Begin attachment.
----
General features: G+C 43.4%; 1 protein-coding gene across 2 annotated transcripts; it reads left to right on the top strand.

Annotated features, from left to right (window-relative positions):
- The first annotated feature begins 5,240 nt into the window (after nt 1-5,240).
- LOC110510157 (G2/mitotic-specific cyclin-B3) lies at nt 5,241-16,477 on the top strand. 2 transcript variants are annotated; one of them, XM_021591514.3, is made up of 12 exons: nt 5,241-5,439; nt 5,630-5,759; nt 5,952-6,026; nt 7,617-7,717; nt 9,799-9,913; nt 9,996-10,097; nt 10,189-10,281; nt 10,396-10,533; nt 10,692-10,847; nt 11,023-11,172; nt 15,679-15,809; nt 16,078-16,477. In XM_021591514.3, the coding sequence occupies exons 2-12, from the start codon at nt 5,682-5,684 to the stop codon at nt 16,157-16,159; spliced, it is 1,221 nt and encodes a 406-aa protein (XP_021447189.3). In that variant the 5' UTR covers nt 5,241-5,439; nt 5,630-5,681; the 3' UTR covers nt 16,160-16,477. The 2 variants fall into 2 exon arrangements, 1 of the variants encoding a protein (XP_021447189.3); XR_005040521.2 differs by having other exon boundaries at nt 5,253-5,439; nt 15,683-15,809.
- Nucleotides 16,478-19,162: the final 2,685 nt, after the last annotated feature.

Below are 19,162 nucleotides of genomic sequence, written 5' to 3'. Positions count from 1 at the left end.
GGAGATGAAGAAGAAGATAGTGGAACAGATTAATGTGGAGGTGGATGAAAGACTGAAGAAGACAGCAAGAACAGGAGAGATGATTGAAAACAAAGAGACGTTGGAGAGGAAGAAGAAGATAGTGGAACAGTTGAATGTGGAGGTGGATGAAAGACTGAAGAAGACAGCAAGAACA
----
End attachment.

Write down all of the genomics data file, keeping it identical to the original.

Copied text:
General features: G+C 43.4%; 1 protein-coding gene across 2 annotated transcripts; it reads left to right on the top strand.

Annotated features, from left to right (window-relative positions):
- The first annotated feature begins 5,240 nt into the window (after nt 1-5,240).
- LOC110510157 (G2/mitotic-specific cyclin-B3) lies at nt 5,241-16,477 on the top strand. 2 transcript variants are annotated; one of them, XM_021591514.3, is made up of 12 exons: nt 5,241-5,439; nt 5,630-5,759; nt 5,952-6,026; nt 7,617-7,717; nt 9,799-9,913; nt 9,996-10,097; nt 10,189-10,281; nt 10,396-10,533; nt 10,692-10,847; nt 11,023-11,172; nt 15,679-15,809; nt 16,078-16,477. In XM_021591514.3, the coding sequence occupies exons 2-12, from the start codon at nt 5,682-5,684 to the stop codon at nt 16,157-16,159; spliced, it is 1,221 nt and encodes a 406-aa protein (XP_021447189.3). In that variant the 5' UTR covers nt 5,241-5,439; nt 5,630-5,681; the 3' UTR covers nt 16,160-16,477. The 2 variants fall into 2 exon arrangements, 1 of the variants encoding a protein (XP_021447189.3); XR_005040521.2 differs by having other exon boundaries at nt 5,253-5,439; nt 15,683-15,809.
- Nucleotides 16,478-19,162: the final 2,685 nt, after the last annotated feature.

Below are 19,162 nucleotides of genomic sequence, written 5' to 3'. Positions count from 1 at the left end.
GGAGATGAAGAAGAAGATAGTGGAACAGATTAATGTGGAGGTGGATGAAAGACTGAAGAAGACAGCAAGAACAGGAGAGATGATTGAAAACAAAGAGACGTTGGAGAGGAAGAAGAAGATAGTGGAACAGTTGAATGTGGAGGTGGATGAAAGACTGAAGAAGACAGCAAGAACA